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For IT staffing organizations, high recruiter and sales rep turnover isn’t just disruptive—it can be financially devastating and demoralizing. According to a DePaul University study, the average turnover cost per sales rep is $97,690 when you add up recruiting costs, training costs, and lost sales. Let that sink in for a second. If you have a sales and/or recruiting team that churns through five employees in a year, you’ve just let nearly $500,000 go down the drain! To make matters worse, it takes 4 months on average to replace a new sales rep or recruiter. Add on several more months before they are operating at the proficiency of a tenured sales rep or recruiter meeting quota. This is especially alarming when you consider that most sales reps—no matter how happy or successful they are—typically have one foot out the door at all times. A Glassdoor survey found that only 19% of sales reps have no immediate plans to leave their companies. However, 68% plan to look for a new job within the next year, and 45% of sales reps plan to look for a new job within the next three months. There are few professions more transient than sales. So why do recruiters and salespeople change teams so often? And what can your IT staffing organization do to reduce employee turnover and stop your top performers from leaving? Here are four ways to reduce employee turnover. But first, let’s first explore why reps and recruiters-especially top performers- leave their employer. Living under the burden of high expectations and non-stop pressure to produce day in and day out combined with the lure of a better situation elsewhere make it difficult for most sellers and recruiters to stay in one place. Limited career growth opportunities and job boredom are other leading causes of employee turnover for top performers. The constant focus on performance leaves no time for professional growth and development which leaves IT staffing firms struggling to retain employees and create career paths. To take it a step further, most front line staffing and recruiting managers have little or even no experience or professional training in employee development. Having worked as a recruiter or sales rep before being promoted, their singular focus has always been on “making their number.” I’ve worked with hundreds of sales managers and recruiting managers in the staffing industry and what I see is a real epidemic; front line managers need the skills and tools to properly coach and develop their people to increase their value to the organization and create career paths. Poor sales culture drives top talent away more than anything else. High performers want to work with other high performers and they want to be held accountable to high standards. High performers tend to leave their employer when they lose belief in their sales leader and in their company’s ability to execute effectively (AKA, salespeople not believing in their delivery team and/or vice versa). This is a management issue and not the fault of the employee. It also doesn’t take a Harvard MBA to know that top performers will only tolerate so many distractions such as office politics or back-channel communications before they mentally check out and decide to move on. Nothing turns off a high performer more than office bureaucracy. They detest internal politics and unnecessary meetings where the same topics are discussed repeatedly without any decisions. Does this sound like your culture? Finally, many recruiting and sales managers often make the mistake of over-relying on compensation as the only means for retaining their top performers. Money is a weak substitute for effective leadership, professional development and a compelling career path. Compensation doesn’t address deeper needs such as personal fulfillment and job satisfaction.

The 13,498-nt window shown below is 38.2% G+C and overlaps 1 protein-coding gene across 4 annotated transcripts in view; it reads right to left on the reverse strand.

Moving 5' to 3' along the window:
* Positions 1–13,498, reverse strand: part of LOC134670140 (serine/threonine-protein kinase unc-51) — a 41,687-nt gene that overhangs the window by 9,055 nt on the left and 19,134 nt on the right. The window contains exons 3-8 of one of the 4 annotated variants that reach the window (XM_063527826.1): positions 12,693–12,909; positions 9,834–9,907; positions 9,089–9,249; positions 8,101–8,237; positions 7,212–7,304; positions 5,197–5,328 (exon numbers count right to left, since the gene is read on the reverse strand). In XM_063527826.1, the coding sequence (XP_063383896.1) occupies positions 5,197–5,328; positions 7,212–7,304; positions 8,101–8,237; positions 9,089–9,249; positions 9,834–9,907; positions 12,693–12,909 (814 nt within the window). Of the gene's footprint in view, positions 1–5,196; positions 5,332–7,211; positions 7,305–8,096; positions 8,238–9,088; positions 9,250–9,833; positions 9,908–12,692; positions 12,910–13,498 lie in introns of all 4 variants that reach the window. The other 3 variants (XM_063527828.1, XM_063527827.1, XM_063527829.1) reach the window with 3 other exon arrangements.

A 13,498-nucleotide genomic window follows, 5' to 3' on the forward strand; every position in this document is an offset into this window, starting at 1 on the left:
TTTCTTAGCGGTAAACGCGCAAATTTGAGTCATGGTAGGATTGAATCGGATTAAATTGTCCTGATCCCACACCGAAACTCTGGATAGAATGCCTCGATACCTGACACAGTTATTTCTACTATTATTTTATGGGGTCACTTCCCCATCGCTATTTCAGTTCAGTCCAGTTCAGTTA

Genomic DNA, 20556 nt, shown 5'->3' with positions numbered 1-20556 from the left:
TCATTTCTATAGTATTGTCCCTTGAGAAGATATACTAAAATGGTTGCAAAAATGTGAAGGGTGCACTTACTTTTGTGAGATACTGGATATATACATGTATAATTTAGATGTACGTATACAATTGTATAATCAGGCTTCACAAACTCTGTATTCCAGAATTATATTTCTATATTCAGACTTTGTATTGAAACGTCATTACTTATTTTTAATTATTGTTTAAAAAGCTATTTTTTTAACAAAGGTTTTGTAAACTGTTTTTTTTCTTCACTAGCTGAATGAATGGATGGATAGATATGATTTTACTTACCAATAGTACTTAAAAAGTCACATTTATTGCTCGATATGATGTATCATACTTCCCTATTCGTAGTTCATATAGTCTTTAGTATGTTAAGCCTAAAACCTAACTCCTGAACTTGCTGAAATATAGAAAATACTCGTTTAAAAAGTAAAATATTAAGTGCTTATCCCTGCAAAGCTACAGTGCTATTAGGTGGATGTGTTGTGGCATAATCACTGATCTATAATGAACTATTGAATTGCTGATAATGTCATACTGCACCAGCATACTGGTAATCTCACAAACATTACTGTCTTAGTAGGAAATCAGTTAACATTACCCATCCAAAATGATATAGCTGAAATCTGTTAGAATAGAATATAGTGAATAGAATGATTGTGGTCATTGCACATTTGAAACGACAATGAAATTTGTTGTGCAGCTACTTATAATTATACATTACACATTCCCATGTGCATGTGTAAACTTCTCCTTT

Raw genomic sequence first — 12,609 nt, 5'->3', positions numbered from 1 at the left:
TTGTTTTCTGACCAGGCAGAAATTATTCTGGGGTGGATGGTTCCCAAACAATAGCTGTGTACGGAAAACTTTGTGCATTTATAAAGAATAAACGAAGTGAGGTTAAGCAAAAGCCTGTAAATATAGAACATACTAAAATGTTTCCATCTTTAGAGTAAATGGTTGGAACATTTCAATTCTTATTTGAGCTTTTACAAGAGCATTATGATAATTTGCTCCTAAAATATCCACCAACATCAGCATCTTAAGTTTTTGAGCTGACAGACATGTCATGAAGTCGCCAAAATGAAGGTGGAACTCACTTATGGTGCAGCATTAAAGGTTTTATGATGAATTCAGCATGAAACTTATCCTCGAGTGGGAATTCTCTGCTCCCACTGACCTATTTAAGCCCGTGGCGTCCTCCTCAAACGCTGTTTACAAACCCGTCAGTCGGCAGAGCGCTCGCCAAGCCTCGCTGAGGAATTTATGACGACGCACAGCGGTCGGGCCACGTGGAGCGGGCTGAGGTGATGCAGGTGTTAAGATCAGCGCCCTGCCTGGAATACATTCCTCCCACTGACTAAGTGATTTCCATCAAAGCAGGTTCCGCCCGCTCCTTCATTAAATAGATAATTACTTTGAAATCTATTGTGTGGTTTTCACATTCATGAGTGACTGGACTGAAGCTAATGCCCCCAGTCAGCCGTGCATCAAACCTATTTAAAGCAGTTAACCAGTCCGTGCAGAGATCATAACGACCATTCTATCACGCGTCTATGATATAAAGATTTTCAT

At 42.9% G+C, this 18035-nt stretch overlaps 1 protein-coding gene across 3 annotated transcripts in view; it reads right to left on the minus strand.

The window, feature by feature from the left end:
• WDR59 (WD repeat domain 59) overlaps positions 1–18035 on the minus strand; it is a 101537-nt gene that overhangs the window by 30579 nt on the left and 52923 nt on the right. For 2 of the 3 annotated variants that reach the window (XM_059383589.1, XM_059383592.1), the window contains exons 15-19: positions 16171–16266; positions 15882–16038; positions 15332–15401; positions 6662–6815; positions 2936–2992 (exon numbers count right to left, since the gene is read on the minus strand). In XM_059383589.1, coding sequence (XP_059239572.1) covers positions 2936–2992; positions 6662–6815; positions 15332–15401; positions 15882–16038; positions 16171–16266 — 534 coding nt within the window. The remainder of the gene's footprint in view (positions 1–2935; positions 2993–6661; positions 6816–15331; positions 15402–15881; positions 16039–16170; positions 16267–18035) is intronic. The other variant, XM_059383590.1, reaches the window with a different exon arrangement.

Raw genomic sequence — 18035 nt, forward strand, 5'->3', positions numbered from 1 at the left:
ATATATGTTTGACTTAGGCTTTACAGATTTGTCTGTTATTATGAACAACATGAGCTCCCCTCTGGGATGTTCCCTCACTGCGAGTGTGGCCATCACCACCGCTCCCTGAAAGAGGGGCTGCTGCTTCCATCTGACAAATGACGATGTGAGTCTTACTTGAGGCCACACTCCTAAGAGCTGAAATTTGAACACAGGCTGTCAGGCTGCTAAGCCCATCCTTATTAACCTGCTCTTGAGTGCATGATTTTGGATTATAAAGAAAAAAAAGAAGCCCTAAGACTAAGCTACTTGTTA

“Hey there, I will be in your neighborhood next week and I just wanted to see if we could meet for a few minutes to make introductions.”